“In this last fashion Mr. Coan and Mr. Lyons (missionaries from Hilo and Waimea) were let down to preach the gospel to the people of the then populous valleys. But within recent years, narrow tracks, allowing one horse to pass another, have been cut along the sides of these precipices, without any windings to make them easier, and only deviating enough from the perpendicular to allow of their descent by the sure-footed native-born animals.”
“All the gulches for the first twenty-four miles contain running water. The great Hakalau gulch which we crossed early yesterday, has a river with a smooth bed as wide as the Thames at Eton. Some have only small quiet streams, which pass gently through ferny grottoes.”
“The path by which we descended looked a mere thread on the side of the precipice. I don’t know what the word beetling means, but if it means anything bad, I will certainly apply it to that pali.” (Byrd)
In more modern times, sugar defined the landscape. Production started with initial smaller plantations that later merged into larger facilities.
The Hāmākua Mill Company was first established in 1877 by Theo Davies and his partner Charles Notley, Sr. In 1878, the first sugarcane was planted at the plantation and Hilo Iron Works was hired to build a mill. The mill was located at Paʻauilo.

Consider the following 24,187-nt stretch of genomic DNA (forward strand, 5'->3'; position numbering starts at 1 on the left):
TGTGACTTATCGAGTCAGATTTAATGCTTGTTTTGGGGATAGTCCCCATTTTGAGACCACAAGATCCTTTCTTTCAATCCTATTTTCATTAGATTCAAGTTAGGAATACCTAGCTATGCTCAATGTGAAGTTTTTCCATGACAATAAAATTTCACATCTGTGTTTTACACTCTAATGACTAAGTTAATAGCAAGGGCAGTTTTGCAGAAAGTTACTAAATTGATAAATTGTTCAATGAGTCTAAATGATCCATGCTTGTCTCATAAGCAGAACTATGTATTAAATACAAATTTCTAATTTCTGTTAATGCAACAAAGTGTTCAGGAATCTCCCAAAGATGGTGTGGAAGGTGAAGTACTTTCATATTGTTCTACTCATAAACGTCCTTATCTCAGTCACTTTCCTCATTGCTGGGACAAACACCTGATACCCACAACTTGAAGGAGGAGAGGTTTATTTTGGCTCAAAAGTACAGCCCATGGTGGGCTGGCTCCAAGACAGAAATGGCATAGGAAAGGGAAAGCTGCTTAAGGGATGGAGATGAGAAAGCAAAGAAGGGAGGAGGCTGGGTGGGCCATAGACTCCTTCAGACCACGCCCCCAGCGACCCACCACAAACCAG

By 1910, it had 4,800-acres planted in sugarcane and employed more than 600 people. The company ran three locomotives on nine miles of light gauge rail. There was a warehouse and landing below the cliff at Koholālole where ships were loaded by crane.
In 1914, the Kūkaʻiau Mill Company became a part of the Hāmākua Mill Company. In 1917, the Kūkaʻiau mill was sold and moved to Formosa (Taiwan.)
In 1917, the Hāmākua Mill Company was renamed the Hāmākua Sugar Company. The Kaiwiki Sugar Company was merged with the Theo H Davies Company-owned Laupāhoehoe Sugar Company on May 1, 1956 and operations were merged with the latter beginning January 3. 1957.
In 1978, the Hāmākua Sugar Company, Honokaʻa Sugar Company and the Laupāhoehoe Sugar Company were merged to form the Davies Hāmākua Sugar Company.
In 1984 the Davies Hāmākua Sugar Company was bought by Francis Morgan and renamed the Hāmākua Sugar Company (1984-1994). The Hāmākua Sugar Company operated until October of 1994, and its closing marked the end of the sugar industry at Hāmākua, as well as the Island of Hawaiʻi.